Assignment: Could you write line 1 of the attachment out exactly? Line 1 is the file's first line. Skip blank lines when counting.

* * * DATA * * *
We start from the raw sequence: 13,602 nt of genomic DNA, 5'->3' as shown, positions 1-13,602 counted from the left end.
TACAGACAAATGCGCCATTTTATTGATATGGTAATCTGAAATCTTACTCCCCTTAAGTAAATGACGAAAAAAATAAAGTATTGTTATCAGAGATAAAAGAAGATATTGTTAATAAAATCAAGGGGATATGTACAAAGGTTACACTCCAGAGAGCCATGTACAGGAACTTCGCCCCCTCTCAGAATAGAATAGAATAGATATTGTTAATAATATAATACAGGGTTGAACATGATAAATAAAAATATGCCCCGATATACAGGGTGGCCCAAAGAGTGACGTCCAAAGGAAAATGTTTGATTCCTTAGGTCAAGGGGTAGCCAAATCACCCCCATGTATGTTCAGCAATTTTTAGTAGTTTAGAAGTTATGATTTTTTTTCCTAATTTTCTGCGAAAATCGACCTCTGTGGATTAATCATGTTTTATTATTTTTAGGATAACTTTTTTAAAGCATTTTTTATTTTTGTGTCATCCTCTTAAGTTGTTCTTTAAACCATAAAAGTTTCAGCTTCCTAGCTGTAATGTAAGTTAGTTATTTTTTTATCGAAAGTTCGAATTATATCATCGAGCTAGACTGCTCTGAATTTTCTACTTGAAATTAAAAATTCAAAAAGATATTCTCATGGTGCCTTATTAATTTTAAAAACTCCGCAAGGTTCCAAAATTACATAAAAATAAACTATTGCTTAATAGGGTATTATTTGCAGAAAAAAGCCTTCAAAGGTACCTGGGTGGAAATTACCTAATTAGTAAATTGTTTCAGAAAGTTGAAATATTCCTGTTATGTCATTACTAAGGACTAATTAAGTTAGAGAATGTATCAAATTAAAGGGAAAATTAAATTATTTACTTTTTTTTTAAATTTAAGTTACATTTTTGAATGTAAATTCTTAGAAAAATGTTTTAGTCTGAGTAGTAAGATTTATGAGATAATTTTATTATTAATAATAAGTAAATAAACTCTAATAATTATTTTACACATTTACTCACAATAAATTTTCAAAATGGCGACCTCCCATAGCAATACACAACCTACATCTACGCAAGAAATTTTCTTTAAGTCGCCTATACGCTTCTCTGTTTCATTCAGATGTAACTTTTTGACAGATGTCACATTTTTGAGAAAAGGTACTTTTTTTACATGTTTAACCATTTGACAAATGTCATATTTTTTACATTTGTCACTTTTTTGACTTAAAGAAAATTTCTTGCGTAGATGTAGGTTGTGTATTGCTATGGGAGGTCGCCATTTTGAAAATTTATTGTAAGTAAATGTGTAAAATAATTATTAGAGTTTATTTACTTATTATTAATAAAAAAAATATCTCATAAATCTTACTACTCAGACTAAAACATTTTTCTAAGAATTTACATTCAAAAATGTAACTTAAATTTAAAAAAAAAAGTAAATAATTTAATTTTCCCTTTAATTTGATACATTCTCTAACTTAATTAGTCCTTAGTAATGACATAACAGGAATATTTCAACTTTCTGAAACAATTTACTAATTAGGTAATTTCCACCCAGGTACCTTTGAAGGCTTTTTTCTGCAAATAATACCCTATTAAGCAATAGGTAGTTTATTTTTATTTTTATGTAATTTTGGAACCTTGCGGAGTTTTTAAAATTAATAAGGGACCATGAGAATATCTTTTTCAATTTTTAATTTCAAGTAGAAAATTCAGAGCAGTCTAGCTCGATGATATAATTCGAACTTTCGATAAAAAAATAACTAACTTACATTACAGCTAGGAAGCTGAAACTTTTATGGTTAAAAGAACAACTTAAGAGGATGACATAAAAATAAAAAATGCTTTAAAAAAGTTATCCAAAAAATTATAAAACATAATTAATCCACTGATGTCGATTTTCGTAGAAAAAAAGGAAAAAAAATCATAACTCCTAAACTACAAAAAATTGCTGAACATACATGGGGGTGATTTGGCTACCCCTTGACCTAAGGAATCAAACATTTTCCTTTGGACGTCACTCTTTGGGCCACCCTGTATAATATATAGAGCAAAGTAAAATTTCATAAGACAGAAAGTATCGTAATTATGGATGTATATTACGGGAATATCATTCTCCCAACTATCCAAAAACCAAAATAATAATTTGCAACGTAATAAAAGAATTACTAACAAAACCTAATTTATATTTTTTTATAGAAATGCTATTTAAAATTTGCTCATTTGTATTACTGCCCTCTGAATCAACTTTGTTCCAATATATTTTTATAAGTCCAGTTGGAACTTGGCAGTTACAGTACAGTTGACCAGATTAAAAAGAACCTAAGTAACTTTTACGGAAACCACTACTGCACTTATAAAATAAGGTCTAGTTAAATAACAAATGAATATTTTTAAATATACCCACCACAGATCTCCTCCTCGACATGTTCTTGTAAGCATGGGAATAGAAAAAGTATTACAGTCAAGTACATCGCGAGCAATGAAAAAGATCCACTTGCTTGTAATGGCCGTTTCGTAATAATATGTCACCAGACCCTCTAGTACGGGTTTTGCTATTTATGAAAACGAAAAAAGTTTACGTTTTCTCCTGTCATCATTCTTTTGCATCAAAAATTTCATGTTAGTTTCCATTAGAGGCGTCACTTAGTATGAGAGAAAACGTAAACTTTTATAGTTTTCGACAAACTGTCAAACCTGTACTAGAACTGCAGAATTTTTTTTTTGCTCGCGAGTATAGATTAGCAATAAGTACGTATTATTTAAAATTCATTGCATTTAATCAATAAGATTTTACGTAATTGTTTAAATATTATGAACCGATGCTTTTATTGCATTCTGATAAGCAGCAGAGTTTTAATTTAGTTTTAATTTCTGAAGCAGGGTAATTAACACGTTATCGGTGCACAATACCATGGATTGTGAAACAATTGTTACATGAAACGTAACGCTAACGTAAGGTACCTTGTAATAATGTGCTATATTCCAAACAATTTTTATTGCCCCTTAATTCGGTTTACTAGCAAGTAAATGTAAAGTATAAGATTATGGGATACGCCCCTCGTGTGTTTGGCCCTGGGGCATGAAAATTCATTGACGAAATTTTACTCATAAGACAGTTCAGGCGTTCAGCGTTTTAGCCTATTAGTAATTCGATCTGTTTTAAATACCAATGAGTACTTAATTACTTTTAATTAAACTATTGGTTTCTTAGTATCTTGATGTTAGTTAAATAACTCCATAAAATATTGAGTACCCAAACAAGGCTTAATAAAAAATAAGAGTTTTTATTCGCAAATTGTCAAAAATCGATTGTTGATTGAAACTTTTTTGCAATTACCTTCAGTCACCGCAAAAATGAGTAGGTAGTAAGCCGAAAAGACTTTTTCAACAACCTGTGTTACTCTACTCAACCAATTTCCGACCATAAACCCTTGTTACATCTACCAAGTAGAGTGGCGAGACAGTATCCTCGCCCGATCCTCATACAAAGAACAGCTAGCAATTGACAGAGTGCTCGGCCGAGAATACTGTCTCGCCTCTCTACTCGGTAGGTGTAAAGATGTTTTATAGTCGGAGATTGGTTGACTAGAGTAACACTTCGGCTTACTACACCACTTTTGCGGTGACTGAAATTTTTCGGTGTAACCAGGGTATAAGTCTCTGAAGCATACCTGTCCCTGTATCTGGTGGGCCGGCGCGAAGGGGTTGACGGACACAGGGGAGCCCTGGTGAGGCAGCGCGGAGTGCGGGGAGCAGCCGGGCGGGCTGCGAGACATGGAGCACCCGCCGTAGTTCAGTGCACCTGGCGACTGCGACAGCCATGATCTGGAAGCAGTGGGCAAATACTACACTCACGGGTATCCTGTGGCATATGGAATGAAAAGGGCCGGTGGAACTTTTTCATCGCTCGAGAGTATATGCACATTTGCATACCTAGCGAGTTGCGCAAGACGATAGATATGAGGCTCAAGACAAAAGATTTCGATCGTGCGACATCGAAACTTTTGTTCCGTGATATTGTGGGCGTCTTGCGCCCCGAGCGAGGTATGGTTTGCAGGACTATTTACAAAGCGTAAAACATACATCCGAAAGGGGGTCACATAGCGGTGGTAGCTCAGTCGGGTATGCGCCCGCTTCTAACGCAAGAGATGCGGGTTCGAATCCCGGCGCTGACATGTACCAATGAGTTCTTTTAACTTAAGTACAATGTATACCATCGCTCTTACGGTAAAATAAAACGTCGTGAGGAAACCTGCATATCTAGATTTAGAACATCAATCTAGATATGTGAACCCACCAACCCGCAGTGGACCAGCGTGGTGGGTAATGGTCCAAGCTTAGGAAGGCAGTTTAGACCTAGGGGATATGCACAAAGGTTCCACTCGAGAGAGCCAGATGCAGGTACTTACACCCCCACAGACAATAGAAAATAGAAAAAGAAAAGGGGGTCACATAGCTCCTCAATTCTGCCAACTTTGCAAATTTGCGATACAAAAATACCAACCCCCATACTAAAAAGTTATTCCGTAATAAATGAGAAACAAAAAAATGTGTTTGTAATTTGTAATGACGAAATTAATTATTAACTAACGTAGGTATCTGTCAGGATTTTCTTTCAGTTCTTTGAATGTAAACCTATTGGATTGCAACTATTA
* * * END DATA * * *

We start from the raw sequence: 13,602 nt of genomic DNA, 5'->3' as shown, positions 1-13,602 counted from the left end.